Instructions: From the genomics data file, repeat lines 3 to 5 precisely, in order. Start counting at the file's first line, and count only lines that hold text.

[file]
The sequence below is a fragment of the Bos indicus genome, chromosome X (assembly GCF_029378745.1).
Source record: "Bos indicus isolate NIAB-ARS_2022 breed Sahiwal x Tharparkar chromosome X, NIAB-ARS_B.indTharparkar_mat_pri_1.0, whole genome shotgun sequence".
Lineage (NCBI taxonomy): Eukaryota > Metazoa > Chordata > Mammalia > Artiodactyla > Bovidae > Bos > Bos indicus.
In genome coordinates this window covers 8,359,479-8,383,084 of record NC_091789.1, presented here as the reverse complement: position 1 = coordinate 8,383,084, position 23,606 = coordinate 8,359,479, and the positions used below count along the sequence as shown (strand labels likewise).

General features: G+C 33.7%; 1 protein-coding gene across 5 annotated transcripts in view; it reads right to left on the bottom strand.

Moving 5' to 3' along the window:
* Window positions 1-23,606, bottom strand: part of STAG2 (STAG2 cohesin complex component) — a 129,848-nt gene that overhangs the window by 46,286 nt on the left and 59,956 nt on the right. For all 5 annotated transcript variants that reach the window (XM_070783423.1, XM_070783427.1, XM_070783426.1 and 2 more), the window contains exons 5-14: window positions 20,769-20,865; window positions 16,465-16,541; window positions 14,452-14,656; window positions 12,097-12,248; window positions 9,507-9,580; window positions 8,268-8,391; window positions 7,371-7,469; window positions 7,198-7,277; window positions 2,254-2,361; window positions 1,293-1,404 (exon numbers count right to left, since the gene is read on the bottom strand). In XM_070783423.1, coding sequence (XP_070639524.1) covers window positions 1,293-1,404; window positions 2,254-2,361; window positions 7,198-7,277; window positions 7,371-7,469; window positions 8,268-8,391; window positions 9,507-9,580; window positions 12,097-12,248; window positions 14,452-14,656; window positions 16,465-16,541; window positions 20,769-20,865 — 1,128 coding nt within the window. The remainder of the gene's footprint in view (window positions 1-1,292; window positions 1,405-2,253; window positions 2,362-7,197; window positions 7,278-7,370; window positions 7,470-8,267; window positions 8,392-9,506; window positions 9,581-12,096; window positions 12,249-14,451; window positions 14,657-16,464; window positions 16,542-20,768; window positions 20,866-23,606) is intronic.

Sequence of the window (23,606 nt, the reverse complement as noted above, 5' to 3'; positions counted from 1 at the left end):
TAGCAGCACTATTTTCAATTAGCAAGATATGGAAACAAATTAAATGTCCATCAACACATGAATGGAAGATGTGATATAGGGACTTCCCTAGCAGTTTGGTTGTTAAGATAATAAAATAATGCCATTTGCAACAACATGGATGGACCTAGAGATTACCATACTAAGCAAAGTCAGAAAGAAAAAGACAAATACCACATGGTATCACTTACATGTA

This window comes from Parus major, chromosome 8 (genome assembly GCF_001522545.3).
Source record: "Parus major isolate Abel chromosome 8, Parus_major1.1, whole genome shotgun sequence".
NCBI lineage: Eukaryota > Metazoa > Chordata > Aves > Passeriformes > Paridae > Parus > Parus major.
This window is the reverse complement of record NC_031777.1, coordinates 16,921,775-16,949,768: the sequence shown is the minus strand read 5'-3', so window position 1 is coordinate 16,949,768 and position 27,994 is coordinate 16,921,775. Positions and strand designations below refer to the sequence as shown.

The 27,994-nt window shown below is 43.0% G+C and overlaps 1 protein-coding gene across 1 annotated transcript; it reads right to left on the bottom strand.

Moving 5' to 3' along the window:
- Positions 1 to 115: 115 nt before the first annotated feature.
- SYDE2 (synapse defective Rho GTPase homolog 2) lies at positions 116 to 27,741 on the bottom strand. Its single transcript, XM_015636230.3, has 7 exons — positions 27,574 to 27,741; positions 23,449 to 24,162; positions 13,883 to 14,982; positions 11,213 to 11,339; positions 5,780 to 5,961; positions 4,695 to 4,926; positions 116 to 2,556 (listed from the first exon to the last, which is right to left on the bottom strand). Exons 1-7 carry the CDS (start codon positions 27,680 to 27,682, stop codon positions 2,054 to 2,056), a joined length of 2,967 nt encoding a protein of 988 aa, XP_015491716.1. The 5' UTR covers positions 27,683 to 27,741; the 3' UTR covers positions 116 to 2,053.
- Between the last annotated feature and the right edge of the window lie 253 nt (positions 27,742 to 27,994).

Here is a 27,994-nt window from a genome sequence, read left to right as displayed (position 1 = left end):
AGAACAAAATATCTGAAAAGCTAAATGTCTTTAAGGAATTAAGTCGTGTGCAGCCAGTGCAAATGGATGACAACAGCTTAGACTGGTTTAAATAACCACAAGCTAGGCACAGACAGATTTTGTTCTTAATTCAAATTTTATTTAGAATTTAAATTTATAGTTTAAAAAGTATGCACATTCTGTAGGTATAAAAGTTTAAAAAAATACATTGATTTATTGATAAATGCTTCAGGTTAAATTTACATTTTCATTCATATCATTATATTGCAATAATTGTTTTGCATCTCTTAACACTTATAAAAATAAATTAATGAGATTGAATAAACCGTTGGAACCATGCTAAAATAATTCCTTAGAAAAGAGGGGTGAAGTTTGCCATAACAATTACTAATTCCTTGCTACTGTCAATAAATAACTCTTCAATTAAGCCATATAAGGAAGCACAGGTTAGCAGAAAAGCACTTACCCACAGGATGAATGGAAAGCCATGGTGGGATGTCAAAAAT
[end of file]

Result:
Lineage (NCBI taxonomy): Eukaryota > Metazoa > Chordata > Mammalia > Artiodactyla > Bovidae > Bos > Bos indicus.
In genome coordinates this window covers 8,359,479-8,383,084 of record NC_091789.1, presented here as the reverse complement: position 1 = coordinate 8,383,084, position 23,606 = coordinate 8,359,479, and the positions used below count along the sequence as shown (strand labels likewise).

General features: G+C 33.7%; 1 protein-coding gene across 5 annotated transcripts in view; it reads right to left on the bottom strand.